Advantages So much to see
Disadvantages Could be more toilets
The final museum that I visited while in Helsinki was the National Museum of Finland. The museum is relatively easy to get to and only about a 15 minute walk from the train station. Behind the Kiasma museum is a main road and to get to the National Museum of Finland all you need to do is walk about half way down that road and it is on the left hand side. The museum is also within walking distance of the Rock Church so it might be a good idea to do both of these attractions on the same day.
Something that I noticed about Helsinki is that although you have to pay to get into museums, they aren’t too expensive. This museum charges adults 8 euros to get in and photography is allowed which was something I took particular notice of. Some other museums forbid photography so I was glad that this one didn’t do that. On the ground floor are a ticket desk, a shop and lockers where you can keep your bags for a small fee of 2 euros if you don’t want to carry them around.
On the first floor are two exhibitions, ‘Pre History’ and ‘The Realm’. There is also a large third room but it was closed when I visited as the museum is getting ready to host a new permanent collection here. Pre History consists of many religious items like chains with crosses on, bronze items and any other artefacts that have been found from this time. The Realm was much better to see than Pre History as the collection was so much bigger. Spanning the 12th to 16th centuries, this collection has a lot of art work revolving around royal families, religious men and a lot of items about the change of power in Finland. Due to this, there is a mix of both Russian and Finnish items and the journey along this section explains what has happened to the country over numerous years. I loved this section of the museum as there were so many different things to see and so much to learn about the history of the country.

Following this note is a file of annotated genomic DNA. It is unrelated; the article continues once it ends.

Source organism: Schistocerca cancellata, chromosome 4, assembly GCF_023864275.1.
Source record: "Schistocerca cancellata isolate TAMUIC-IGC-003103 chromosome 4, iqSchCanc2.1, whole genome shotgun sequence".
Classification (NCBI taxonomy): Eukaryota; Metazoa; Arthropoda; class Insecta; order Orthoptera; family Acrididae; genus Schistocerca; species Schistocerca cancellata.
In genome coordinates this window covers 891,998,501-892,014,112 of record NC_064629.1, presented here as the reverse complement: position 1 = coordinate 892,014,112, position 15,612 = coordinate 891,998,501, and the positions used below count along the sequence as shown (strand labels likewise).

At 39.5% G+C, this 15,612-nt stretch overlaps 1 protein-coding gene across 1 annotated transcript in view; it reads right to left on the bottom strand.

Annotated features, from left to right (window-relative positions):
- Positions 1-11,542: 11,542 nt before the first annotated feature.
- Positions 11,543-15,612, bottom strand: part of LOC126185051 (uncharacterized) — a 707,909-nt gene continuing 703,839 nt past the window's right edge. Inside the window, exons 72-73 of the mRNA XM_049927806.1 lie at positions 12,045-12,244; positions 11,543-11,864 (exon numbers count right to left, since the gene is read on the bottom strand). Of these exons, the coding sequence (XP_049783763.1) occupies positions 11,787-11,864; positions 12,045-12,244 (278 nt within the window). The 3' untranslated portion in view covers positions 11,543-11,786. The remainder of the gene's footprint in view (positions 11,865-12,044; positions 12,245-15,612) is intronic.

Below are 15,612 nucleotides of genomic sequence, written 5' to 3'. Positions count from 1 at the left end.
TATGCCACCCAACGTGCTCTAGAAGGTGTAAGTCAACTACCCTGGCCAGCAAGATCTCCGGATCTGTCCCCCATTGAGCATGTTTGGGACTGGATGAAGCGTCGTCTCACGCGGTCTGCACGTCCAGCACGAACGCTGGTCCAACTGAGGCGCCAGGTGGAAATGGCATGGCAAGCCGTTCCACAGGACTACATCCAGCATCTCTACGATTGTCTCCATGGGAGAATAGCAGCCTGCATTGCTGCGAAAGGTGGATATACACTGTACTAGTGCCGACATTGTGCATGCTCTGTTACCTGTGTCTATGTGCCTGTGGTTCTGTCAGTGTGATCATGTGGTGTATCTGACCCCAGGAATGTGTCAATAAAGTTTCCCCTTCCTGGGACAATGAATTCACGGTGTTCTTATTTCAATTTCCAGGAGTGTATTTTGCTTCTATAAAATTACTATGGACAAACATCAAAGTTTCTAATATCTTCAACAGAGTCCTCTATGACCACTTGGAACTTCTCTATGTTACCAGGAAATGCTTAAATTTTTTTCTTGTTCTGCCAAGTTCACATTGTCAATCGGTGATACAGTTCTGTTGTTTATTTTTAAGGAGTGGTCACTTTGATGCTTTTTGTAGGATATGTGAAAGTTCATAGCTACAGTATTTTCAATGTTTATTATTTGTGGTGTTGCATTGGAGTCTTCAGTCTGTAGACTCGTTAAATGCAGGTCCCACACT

The second floor also hosts ‘The Realm’ but this time from the 17th to 19th centuries as well as ‘A Land and its People’. This floor is more about furniture and costume compared with the lower floor which has more art and specific items. The clothes were very interesting to look at and you could clearly see the difference is class from one item to the next. The more upper class people had clothes which were rich looking and colourful while the lower classes had clothes which were quite drab and boring. The second floor is also home to my one favourite room of the whole museums, the throne room.
|Is it worth visiting?|
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